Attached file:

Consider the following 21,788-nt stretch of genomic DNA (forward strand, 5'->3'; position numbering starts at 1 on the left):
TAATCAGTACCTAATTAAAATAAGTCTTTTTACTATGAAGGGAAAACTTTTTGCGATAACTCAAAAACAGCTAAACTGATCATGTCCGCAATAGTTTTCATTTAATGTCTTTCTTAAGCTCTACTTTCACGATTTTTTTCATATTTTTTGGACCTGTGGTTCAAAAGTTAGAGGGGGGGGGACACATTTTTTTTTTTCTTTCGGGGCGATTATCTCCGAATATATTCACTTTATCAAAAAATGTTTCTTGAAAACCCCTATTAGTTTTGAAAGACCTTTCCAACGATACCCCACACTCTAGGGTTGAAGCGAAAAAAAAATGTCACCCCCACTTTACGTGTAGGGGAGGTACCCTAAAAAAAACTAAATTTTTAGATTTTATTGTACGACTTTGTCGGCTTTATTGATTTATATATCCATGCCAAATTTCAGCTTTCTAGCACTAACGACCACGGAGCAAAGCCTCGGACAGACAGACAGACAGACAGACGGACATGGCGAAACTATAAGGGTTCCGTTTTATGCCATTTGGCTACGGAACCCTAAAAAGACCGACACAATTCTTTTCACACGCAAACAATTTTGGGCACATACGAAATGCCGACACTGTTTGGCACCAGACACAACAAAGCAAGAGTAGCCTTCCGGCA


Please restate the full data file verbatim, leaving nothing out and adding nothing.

Consider the following 21,788-nt stretch of genomic DNA (forward strand, 5'->3'; position numbering starts at 1 on the left):
TAATCAGTACCTAATTAAAATAAGTCTTTTTACTATGAAGGGAAAACTTTTTGCGATAACTCAAAAACAGCTAAACTGATCATGTCCGCAATAGTTTTCATTTAATGTCTTTCTTAAGCTCTACTTTCACGATTTTTTTCATATTTTTTGGACCTGTGGTTCAAAAGTTAGAGGGGGGGGGACACATTTTTTTTTTTCTTTCGGGGCGATTATCTCCGAATATATTCACTTTATCAAAAAATGTTTCTTGAAAACCCCTATTAGTTTTGAAAGACCTTTCCAACGATACCCCACACTCTAGGGTTGAAGCGAAAAAAAAATGTCACCCCCACTTTACGTGTAGGGGAGGTACCCTAAAAAAAACTAAATTTTTAGATTTTATTGTACGACTTTGTCGGCTTTATTGATTTATATATCCATGCCAAATTTCAGCTTTCTAGCACTAACGACCACGGAGCAAAGCCTCGGACAGACAGACAGACAGACAGACGGACATGGCGAAACTATAAGGGTTCCGTTTTATGCCATTTGGCTACGGAACCCTAAAAAGACCGACACAATTCTTTTCACACGCAAACAATTTTGGGCACATACGAAATGCCGACACTGTTTGGCACCAGACACAACAAAGCAAGAGTAGCCTTCCGGCA